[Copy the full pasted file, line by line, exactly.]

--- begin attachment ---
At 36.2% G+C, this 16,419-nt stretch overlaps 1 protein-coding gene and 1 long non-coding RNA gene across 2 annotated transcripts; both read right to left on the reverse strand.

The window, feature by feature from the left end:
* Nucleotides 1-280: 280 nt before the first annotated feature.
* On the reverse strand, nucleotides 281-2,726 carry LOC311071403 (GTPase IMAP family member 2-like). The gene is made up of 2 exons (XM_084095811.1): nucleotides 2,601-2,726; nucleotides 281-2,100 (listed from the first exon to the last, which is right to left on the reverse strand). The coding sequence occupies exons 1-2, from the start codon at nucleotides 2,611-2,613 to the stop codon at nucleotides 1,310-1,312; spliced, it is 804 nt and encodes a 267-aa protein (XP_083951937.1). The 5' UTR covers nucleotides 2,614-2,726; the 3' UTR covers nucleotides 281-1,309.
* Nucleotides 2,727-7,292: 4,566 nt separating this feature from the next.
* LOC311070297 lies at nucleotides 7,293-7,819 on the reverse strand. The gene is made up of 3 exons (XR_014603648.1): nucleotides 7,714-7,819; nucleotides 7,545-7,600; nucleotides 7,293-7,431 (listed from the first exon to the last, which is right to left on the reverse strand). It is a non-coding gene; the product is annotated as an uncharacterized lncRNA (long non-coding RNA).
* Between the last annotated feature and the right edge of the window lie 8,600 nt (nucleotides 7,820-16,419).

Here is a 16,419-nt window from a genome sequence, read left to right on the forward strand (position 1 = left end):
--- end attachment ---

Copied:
At 36.2% G+C, this 16,419-nt stretch overlaps 1 protein-coding gene and 1 long non-coding RNA gene across 2 annotated transcripts; both read right to left on the reverse strand.

The window, feature by feature from the left end:
* Nucleotides 1-280: 280 nt before the first annotated feature.
* On the reverse strand, nucleotides 281-2,726 carry LOC311071403 (GTPase IMAP family member 2-like). The gene is made up of 2 exons (XM_084095811.1): nucleotides 2,601-2,726; nucleotides 281-2,100 (listed from the first exon to the last, which is right to left on the reverse strand). The coding sequence occupies exons 1-2, from the start codon at nucleotides 2,611-2,613 to the stop codon at nucleotides 1,310-1,312; spliced, it is 804 nt and encodes a 267-aa protein (XP_083951937.1). The 5' UTR covers nucleotides 2,614-2,726; the 3' UTR covers nucleotides 281-1,309.
* Nucleotides 2,727-7,292: 4,566 nt separating this feature from the next.
* LOC311070297 lies at nucleotides 7,293-7,819 on the reverse strand. The gene is made up of 3 exons (XR_014603648.1): nucleotides 7,714-7,819; nucleotides 7,545-7,600; nucleotides 7,293-7,431 (listed from the first exon to the last, which is right to left on the reverse strand). It is a non-coding gene; the product is annotated as an uncharacterized lncRNA (long non-coding RNA).
* Between the last annotated feature and the right edge of the window lie 8,600 nt (nucleotides 7,820-16,419).

Here is a 16,419-nt window from a genome sequence, read left to right on the forward strand (position 1 = left end):